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“Peronist bonds and Chavista law”: the striking accusation of the opposition leader in Spain that dislodged Pedro Sánchez

The leader of the conservative Popular Party, Pablo Casado, accused the head of the Spanish Government Pedro Sanchez of wanting to “buy” the vote of young people with “Peronist bonds”, a word that in his mouth sounded like an insult.

The opposition leader criticized in Parliament several measures of the socialist government such as its “Housing Law” which he called “chavista ” or a 400 euro cultural voucher for 18-year-olds that includes visits to museums, access to movie theaters, buying movies, comics, video games and other cultural goods, something that Casado seems to assimilate to a populist and clientelist measure.

“He promised employment for young people, but is limited to buying their vote with Peronist bonds to buy video games and comics,” said the opposition leader about Sánchez.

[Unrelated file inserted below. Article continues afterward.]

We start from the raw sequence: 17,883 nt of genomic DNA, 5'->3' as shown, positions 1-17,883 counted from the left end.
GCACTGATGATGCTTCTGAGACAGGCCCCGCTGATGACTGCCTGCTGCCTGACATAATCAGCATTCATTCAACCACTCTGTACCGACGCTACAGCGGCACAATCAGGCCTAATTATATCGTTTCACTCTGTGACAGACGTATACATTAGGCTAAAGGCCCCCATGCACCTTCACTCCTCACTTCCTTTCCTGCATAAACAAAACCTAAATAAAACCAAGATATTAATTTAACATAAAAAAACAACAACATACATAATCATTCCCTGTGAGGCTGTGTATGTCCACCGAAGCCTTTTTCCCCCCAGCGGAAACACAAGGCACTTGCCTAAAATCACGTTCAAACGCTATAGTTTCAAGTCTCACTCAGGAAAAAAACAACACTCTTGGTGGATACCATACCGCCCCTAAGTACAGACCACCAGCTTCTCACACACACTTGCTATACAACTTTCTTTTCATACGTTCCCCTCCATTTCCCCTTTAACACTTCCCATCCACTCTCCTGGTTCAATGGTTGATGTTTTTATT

It is not the first time that Married, that invited former President Mauricio Macri to the summer course of the Popular Party in July, invokes the ghost of the “Argenzuela” to criticize measures of the socialist government.

In fact, this Wednesday he repeated a formula that he rehearsed days ago in an interview with the newspaper The world. “Government wants to buy votes by creating a Peronist system“, He affirmed then when criticizing the supposed” populist criterion “of the ruling party.

“Less populism, less Peronism and more solutions,” requested the Popular Party in a tweet promoting the interview.

What did Pedro Sánchez respond after being branded a “Chavista” and a “Peronist”?

Sánchez’s response to Casado in the Assembly was not very happy for Argentina either. He asked the PP leader not to “cheat” because “Spain is not bankrupt ”. “Spain is growing, Spain is at the employment level prior to the pandemic and Spain has a low risk premium,” he added.

And he concluded: “I ask you not to make statements that, in addition to being false and insulting the intelligence of the Spanish, contravene the interests of Spain.”

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